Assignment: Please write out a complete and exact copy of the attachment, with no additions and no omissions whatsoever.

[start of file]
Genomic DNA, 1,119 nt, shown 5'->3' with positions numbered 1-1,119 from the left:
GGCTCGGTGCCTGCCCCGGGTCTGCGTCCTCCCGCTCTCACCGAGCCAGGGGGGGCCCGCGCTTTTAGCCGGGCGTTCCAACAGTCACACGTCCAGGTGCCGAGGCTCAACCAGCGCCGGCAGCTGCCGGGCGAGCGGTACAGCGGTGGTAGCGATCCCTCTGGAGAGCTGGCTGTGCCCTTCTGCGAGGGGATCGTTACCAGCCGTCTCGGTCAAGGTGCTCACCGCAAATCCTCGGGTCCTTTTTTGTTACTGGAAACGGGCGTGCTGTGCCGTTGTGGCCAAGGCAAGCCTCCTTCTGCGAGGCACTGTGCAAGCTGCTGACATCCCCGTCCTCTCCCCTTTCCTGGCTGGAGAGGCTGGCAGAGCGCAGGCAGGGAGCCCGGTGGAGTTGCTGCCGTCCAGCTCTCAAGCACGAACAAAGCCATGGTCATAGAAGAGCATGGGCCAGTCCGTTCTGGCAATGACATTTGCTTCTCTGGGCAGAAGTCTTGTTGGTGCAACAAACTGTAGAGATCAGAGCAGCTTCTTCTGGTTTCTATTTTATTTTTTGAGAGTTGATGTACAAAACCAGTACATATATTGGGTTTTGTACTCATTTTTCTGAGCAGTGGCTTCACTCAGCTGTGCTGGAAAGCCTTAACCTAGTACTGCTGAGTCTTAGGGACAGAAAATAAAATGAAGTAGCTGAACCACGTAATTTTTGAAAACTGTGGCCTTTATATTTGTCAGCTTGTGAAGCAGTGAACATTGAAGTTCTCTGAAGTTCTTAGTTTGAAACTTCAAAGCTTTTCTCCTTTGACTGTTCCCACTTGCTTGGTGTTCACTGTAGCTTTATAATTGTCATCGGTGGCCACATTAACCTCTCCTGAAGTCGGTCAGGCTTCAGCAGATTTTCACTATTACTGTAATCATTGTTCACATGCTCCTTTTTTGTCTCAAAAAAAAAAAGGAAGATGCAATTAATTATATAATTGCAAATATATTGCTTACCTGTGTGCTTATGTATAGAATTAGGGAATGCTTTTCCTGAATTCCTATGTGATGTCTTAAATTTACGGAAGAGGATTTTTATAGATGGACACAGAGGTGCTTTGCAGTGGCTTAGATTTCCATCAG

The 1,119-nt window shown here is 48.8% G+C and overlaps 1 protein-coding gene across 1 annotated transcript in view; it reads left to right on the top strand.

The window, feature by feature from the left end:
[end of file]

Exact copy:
Genomic DNA, 1,119 nt, shown 5'->3' with positions numbered 1-1,119 from the left:
GGCTCGGTGCCTGCCCCGGGTCTGCGTCCTCCCGCTCTCACCGAGCCAGGGGGGGCCCGCGCTTTTAGCCGGGCGTTCCAACAGTCACACGTCCAGGTGCCGAGGCTCAACCAGCGCCGGCAGCTGCCGGGCGAGCGGTACAGCGGTGGTAGCGATCCCTCTGGAGAGCTGGCTGTGCCCTTCTGCGAGGGGATCGTTACCAGCCGTCTCGGTCAAGGTGCTCACCGCAAATCCTCGGGTCCTTTTTTGTTACTGGAAACGGGCGTGCTGTGCCGTTGTGGCCAAGGCAAGCCTCCTTCTGCGAGGCACTGTGCAAGCTGCTGACATCCCCGTCCTCTCCCCTTTCCTGGCTGGAGAGGCTGGCAGAGCGCAGGCAGGGAGCCCGGTGGAGTTGCTGCCGTCCAGCTCTCAAGCACGAACAAAGCCATGGTCATAGAAGAGCATGGGCCAGTCCGTTCTGGCAATGACATTTGCTTCTCTGGGCAGAAGTCTTGTTGGTGCAACAAACTGTAGAGATCAGAGCAGCTTCTTCTGGTTTCTATTTTATTTTTTGAGAGTTGATGTACAAAACCAGTACATATATTGGGTTTTGTACTCATTTTTCTGAGCAGTGGCTTCACTCAGCTGTGCTGGAAAGCCTTAACCTAGTACTGCTGAGTCTTAGGGACAGAAAATAAAATGAAGTAGCTGAACCACGTAATTTTTGAAAACTGTGGCCTTTATATTTGTCAGCTTGTGAAGCAGTGAACATTGAAGTTCTCTGAAGTTCTTAGTTTGAAACTTCAAAGCTTTTCTCCTTTGACTGTTCCCACTTGCTTGGTGTTCACTGTAGCTTTATAATTGTCATCGGTGGCCACATTAACCTCTCCTGAAGTCGGTCAGGCTTCAGCAGATTTTCACTATTACTGTAATCATTGTTCACATGCTCCTTTTTTGTCTCAAAAAAAAAAAGGAAGATGCAATTAATTATATAATTGCAAATATATTGCTTACCTGTGTGCTTATGTATAGAATTAGGGAATGCTTTTCCTGAATTCCTATGTGATGTCTTAAATTTACGGAAGAGGATTTTTATAGATGGACACAGAGGTGCTTTGCAGTGGCTTAGATTTCCATCAG

The 1,119-nt window shown here is 48.8% G+C and overlaps 1 protein-coding gene across 1 annotated transcript in view; it reads left to right on the top strand.

The window, feature by feature from the left end: